Dave Godin (1936-2004) was the single most influential individual involved in popularising African American popular music in the United Kingdom during the 1960s and 1970s. As such he needs no introduction. This chapter examines two closely related aspects of his thought about the meaning of soul music and the responsibilities of soul fans. Godin wrote extensively about his experiences as a fan and of his conviction that the music was closely related to the historic African American struggle for freedom and dignity. He argued throughout his life that a close relationship existed between supporting the music and supporting this struggle. He also firmly believed that, by buying their records, the British soul community helped to support African American artists, a position that stemmed from his understanding of the political economy of soul music production. The article reveals the relationship between Godin’s position regarding soul music and his deeply-held political opinions while also detailing how it led him into conflict with certain members of the Northern Soul community in the 1970s who prized rare records that he felt deserved wider distribution. It argues that for Godin, the soul community was an inclusive and supportive community for the artists as well as the fans, and the fans had a duty to the artists that went far beyond mere appreciation of their music.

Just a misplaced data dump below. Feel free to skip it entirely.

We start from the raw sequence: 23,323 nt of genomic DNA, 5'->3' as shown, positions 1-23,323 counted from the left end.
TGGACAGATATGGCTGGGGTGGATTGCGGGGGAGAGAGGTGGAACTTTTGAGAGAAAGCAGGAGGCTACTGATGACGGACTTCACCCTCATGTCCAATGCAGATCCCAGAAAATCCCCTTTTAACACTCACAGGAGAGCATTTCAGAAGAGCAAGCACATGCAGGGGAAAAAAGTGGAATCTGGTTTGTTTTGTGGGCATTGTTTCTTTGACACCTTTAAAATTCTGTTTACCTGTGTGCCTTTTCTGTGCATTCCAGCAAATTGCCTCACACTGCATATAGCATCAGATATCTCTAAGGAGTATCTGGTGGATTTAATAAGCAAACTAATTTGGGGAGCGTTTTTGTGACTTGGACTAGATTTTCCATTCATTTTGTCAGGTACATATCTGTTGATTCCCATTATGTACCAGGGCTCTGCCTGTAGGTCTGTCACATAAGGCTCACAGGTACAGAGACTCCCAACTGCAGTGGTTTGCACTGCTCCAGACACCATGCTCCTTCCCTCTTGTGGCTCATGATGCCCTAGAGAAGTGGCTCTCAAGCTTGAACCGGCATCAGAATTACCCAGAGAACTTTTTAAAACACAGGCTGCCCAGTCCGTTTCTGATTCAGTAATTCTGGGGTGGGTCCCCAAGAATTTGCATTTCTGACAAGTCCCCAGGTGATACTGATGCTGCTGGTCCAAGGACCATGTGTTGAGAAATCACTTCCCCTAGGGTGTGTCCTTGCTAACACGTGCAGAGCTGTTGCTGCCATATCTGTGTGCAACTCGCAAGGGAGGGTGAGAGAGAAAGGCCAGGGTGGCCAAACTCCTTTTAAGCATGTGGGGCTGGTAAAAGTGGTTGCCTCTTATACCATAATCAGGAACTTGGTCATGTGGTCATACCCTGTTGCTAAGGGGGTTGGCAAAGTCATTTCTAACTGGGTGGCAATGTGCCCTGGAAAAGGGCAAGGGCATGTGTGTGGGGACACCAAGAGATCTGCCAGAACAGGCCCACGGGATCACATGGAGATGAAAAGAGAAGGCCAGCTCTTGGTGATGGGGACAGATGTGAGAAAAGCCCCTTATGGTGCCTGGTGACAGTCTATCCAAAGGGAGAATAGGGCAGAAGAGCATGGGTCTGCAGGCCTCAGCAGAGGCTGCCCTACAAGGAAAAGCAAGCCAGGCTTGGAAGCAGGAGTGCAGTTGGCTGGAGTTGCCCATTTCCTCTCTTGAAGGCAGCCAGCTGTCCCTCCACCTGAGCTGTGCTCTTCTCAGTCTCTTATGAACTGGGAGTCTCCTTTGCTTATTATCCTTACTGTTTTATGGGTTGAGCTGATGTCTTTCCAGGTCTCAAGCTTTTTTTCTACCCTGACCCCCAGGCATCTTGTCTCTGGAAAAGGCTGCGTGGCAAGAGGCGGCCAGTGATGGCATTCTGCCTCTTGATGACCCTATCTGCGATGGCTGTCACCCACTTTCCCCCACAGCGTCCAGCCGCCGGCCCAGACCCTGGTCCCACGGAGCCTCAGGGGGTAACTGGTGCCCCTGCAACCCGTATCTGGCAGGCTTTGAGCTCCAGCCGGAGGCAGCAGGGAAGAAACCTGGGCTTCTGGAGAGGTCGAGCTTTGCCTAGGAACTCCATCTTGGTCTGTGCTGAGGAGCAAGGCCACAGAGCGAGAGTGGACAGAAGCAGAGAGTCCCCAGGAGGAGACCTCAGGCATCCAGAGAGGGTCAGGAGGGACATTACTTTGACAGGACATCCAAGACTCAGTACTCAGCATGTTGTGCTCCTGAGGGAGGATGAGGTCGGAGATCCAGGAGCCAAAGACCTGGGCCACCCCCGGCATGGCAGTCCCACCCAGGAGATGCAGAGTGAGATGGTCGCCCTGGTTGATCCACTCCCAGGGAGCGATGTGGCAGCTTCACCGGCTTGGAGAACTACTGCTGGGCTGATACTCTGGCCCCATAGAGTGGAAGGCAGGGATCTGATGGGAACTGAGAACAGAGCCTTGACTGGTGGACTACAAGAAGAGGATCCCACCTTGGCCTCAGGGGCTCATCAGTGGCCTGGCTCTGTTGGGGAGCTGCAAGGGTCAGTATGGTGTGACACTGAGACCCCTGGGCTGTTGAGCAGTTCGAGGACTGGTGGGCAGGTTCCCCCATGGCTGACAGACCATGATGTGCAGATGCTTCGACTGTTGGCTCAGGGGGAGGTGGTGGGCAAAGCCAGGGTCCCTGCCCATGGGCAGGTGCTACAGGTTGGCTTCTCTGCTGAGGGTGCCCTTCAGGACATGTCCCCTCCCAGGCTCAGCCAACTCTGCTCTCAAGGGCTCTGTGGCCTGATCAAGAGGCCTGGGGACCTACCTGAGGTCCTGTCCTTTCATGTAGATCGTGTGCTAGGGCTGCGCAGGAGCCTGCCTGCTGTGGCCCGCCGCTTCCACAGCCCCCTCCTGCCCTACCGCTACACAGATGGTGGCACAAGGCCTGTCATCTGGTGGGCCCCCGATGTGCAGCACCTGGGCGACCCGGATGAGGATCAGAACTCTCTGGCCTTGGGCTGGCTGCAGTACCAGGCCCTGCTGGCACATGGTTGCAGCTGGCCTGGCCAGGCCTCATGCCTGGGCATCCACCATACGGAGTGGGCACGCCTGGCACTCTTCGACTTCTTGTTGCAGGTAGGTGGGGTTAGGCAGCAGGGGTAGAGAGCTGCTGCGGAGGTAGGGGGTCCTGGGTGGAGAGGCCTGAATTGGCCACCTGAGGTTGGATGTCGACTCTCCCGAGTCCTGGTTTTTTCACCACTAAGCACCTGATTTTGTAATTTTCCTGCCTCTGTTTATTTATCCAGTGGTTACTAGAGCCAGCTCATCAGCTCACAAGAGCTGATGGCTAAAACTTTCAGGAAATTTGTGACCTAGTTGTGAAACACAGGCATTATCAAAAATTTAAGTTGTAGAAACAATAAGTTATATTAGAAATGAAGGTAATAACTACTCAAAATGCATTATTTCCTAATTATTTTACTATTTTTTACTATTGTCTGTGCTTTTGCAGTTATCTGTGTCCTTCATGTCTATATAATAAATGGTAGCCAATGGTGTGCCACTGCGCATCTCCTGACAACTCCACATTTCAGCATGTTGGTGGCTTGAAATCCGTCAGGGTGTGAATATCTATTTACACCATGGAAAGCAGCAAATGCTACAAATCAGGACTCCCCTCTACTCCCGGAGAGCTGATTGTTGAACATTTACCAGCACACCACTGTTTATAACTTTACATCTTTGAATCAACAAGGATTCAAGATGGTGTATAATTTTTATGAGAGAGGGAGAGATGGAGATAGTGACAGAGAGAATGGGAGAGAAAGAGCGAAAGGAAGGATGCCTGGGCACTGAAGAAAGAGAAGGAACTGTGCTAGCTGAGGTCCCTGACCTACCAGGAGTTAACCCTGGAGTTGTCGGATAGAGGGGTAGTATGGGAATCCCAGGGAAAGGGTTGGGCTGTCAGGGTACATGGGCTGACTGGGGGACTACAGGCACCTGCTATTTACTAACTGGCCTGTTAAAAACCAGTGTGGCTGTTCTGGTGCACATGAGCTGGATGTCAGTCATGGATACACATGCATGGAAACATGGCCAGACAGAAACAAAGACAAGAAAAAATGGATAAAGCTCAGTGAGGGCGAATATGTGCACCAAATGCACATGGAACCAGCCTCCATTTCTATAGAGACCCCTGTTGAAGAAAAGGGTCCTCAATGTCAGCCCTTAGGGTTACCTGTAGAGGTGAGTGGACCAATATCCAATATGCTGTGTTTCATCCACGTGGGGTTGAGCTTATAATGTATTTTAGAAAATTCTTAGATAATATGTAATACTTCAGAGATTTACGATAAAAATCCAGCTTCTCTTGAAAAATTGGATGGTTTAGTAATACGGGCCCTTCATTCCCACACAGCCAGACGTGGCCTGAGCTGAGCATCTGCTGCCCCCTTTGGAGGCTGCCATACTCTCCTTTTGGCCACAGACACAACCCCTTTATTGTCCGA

|Title of host publication||The Northern Soul Scene|
|Editors||Sarah Raine, Tim Wall, Nicola Watchman Smith|
|Number of pages||22|
|Publication status||Published - Mar 2019|